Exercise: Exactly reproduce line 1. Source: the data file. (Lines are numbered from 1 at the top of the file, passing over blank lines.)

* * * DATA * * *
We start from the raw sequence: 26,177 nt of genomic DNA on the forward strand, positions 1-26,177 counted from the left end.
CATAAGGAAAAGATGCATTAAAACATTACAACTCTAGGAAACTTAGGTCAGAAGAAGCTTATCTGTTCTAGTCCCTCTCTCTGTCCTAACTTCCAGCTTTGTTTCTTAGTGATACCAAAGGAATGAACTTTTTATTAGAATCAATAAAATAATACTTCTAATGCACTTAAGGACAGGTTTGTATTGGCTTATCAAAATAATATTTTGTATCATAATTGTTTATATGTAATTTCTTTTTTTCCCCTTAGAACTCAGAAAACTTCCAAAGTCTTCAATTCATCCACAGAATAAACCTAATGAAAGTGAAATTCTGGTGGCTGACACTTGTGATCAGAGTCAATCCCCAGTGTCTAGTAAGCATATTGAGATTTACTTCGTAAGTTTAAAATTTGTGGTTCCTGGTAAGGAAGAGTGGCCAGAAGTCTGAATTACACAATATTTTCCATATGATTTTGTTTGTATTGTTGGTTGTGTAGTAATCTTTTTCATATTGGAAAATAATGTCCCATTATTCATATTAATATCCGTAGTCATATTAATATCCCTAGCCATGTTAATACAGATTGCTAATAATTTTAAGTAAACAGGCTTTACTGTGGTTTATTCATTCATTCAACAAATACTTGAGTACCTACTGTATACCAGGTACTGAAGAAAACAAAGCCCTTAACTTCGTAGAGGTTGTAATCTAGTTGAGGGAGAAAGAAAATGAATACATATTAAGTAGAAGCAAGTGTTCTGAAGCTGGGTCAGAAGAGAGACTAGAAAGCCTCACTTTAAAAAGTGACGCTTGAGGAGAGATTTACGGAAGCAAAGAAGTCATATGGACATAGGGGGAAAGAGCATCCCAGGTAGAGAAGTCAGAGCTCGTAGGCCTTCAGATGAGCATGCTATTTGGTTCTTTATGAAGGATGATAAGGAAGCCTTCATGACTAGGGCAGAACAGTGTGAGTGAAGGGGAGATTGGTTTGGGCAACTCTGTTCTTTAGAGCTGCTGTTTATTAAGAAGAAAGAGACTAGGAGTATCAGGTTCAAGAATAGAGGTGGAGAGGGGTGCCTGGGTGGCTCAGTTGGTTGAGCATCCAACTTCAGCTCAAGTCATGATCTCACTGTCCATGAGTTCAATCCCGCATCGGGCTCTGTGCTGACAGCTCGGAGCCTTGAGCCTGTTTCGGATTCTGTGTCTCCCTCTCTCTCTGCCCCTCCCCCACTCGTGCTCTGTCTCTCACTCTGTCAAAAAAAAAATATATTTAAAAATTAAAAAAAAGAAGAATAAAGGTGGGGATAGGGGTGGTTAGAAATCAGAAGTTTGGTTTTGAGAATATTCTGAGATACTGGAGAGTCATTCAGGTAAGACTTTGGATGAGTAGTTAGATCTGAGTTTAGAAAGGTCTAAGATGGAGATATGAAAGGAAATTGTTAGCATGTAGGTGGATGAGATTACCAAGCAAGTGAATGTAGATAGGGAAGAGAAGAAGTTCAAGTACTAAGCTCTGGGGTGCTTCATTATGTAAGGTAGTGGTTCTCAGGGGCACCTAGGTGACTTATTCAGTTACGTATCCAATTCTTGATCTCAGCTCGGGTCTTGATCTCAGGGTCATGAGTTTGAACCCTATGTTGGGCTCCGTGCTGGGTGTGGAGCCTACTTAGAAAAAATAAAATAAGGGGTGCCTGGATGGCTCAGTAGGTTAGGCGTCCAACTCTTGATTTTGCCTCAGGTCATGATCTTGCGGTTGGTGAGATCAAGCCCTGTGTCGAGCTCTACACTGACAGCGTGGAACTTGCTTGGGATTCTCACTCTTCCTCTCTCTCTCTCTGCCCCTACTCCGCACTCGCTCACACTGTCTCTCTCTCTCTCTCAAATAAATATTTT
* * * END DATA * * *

We start from the raw sequence: 26,177 nt of genomic DNA on the forward strand, positions 1-26,177 counted from the left end.